- Both people can hold title as “joint tenants.”
- Both of you can share title as “tenants in common.”
You might be tempted to pay scant attention to this issue, but that could be a very expensive blunder.
7. Consider Making Your Promise a Legally Binding Agreement
Although marriages, unions and partnerships start out mellow, sometimes couples lose their focus and wander off in separate directions. For that reason, it’s a good idea to put all financial agreements into writing.
Making your agreement legally binding means, you are both serious about doing what you say you will do. You can always change the deal if the situation changes. Talking with a lawyer before a big business/financial decision is still recommended.
Some of the most prominent disagreements can be avoided when you have an agreement in place to spell out each other’s obligations.
Thinking of Buying a House Together After Marriage?
In many instances engaged couples are often bombarded with choices — from color schemes to seating arrangements to cake flavors. One choice, perhaps the most daunting one, isn’t whether to go with beef or fish, though. It’s whether to buy a house before or after marriage.
Marital status is not the most important factor which couples should consider when deciding when they should buy a house. Instead, couples should focus on their partner’s financial history, creating a realistic budget and considering worst-case scenarios regarding their relationship.
- In most cases, a single partner’s income restricts his/her chances of investing in a property of choice. A co-applicant can save the day in a scenario like this.
- For working spouses, co-borrowing of home loan can be an effective method to save on taxes. Under the I-T Act, co-borrowers individually enjoy tax deductions on Rs 1.5 lakh per annum on the principal component and Rs 2 lakh per annum on interest component on a home loan.
- Most states charge a lower stamp duty if a property is registered in the name of the woman of the house. Across states, women have to pay about two per cent less as stamp duty charges for property registration.
- In case of single ownership of property, distribution of assets might be complicated after the demise of the owner. In case of joint ownership, the surviving member preside over the succession strategy.
As per amendment to The Marriage Laws (Amendment) Bill 2010, any property acquired by husband after marriage by default, the wife will have 50% right in such properties in case of a divorce. The Marriage laws provide financial security to wife. To secure wife’s interest in case of any unfortunate event, Husband can execute WILL in her favour.
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Here are home buying tips for young couples – Real Estate in India
How to Buy a House Together Before Marriage
To make a happy home before marriage takes a lot of planning. Next to having a child, buying a house together is one of the biggest relationship commitments you can make. If you’re not married, it’s still a big commitment, but it’s often more complicated.
Buying a House Together Before Marriage?
According to a poll of 500 millennials’ financial attitudes that 40% think it’s a good idea for a couple to buy a home together before marriage, while 37% think the purchase should take place prior to the wedding.
Buying a Home Before Getting Married
You should talk with a lawyer to find out your state laws and how holding title will affect you. Some states restrict the ways to hold title; for example, only married couples can hold title as community property. The most common are: Joint Tenants.
How to Buy a House Together Before Marriage
Next to having a child, buying a house together is one of the biggest relationship commitments you can make. If you’re not married, it’s still a big commitment, but it’s often more complicated. Marriage puts an legal stamp on your relationship that includes certain rights when you buy property together.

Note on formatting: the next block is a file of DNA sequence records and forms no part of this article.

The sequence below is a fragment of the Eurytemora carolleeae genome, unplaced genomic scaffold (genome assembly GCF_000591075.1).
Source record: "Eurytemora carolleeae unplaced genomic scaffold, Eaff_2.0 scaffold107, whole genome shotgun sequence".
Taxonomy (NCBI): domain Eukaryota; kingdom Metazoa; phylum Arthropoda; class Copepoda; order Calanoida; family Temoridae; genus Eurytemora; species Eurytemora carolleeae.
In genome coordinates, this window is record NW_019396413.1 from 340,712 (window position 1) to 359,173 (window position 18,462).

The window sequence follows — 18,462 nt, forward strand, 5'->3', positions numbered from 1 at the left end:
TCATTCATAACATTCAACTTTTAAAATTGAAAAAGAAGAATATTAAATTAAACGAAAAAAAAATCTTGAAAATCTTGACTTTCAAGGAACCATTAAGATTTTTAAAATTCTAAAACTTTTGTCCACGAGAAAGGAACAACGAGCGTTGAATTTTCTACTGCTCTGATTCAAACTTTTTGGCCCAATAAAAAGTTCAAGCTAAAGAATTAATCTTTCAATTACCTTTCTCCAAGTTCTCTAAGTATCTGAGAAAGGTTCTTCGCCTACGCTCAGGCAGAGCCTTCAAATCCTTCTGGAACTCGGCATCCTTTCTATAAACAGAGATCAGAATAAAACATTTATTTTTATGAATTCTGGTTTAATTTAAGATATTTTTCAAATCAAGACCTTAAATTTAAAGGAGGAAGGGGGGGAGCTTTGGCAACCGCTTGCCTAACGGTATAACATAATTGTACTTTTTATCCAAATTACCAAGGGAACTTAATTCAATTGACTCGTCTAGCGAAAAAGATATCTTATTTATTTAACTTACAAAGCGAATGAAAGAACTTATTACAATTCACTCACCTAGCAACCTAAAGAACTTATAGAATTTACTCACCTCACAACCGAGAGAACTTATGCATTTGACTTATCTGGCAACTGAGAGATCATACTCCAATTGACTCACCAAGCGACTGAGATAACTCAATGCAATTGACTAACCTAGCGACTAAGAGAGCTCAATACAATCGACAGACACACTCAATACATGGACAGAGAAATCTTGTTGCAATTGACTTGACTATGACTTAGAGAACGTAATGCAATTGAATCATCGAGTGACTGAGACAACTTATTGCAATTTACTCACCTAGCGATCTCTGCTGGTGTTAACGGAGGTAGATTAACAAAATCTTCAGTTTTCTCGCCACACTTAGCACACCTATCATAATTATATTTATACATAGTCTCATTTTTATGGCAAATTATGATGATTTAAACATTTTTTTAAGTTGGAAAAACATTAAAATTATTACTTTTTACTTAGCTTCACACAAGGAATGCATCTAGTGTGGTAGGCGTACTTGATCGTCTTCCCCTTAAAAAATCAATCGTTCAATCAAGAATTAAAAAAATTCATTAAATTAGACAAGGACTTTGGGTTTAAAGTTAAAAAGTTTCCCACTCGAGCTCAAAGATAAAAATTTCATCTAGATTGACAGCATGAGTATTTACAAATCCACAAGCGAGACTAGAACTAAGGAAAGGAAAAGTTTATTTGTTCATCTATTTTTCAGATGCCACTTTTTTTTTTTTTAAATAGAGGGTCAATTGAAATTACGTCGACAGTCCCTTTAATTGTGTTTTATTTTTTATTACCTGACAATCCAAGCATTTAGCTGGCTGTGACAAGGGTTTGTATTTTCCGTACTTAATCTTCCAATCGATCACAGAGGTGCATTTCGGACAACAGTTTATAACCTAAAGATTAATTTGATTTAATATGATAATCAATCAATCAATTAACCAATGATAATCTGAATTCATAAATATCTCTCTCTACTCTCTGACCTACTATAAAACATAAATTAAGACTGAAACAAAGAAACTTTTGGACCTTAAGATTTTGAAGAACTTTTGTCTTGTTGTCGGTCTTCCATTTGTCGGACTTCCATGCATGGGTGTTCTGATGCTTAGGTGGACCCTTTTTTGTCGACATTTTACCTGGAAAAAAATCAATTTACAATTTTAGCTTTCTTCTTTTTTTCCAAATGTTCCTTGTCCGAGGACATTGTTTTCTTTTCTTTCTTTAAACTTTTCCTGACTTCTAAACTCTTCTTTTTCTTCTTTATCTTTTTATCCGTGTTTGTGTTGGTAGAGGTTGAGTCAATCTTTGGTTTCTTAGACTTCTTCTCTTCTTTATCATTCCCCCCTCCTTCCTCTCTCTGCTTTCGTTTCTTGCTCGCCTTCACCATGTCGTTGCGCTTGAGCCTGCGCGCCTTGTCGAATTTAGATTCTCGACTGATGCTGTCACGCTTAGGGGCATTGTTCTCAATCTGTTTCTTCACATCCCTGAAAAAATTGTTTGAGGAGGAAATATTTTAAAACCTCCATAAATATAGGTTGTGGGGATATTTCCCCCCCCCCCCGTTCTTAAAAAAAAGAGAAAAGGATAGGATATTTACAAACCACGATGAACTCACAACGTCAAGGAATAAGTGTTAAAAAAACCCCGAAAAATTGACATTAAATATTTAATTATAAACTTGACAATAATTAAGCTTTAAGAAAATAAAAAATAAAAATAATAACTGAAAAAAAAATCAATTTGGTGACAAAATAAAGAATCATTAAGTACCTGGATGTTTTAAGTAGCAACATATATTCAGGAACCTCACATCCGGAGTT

Buying A Home Together Before Marriage Or After
Engaged couples are often bombarded with choices — from color schemes to seating arrangements to cake flavors. One choice, perhaps the most daunting one, isn’t whether to go with beef or fish, though. It’s whether to buy a house before or after marriage. Marital status is not the most important factor…
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Should You Buy a Home Before or After Marriage?
If you are committed to purchasing a home with your partner, the decision to do it before or after you are married could hinge on finances. Banks generally view married couples as one unit. Unmarried couples are assessed as individual applicants even if they are applying for a loan together.
When Should Newlyweds Buy Their First House?
In other words, you are going to be in the house for a long time if you don’t want to lose a bunch of money on Realtor fees, closing costs, etc. I strongly advocate waiting to buy a house for at least a year after you get married. I think you will need that much time to be able to best answer questions like these: Will our careers …
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We bought a house 2 years ago and we weren’t even engaged at the time. It was a very good idea for us because the market in our area has really picked up over the past 2 years. Had we waited to buy after getting married, we would have had to compromise on price, location, or ammenities, because supply is very low …
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Advantages of married couples jointly owning property in India
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Looking to buy a property with spouse. In most cases, spouses become co-applicants in their home loan application to increase their loan eligibility. However, there are many other implications of doing that.
Should you add a co-owner to your property?
A senior general manager with the Bank of India explains that they consult with their legal team before agreeing to add a co-owner to the property. “If it increases the eligibility criteria of the couple and gives them an opportunity to opt for a top-up loan, we certainly consider such a case,” he explains.
Home buying advice for young couples
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How taking a joint home loan is beneficial for you
It is given to married couples or blood relatives such as parents and children,” says Suvrat Saigal, director, retail banking, Barclays Corporate India. … A co-owner is a person who has a share in the property and a co-borrower is one who is liable to pay the loan amount. … 1. How to buy a house safe from land troubles. 2.
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You can opt for a bigger house as well as claim tax
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Advice for Couples Buying a Home Before Tying the Knot
Tips for home buying with a mate, partner or significant other before marriage, plus how to handle the financial details of homeownership as a couple.
Home Buying Tips, Tricks and Techniques – Real Estate in India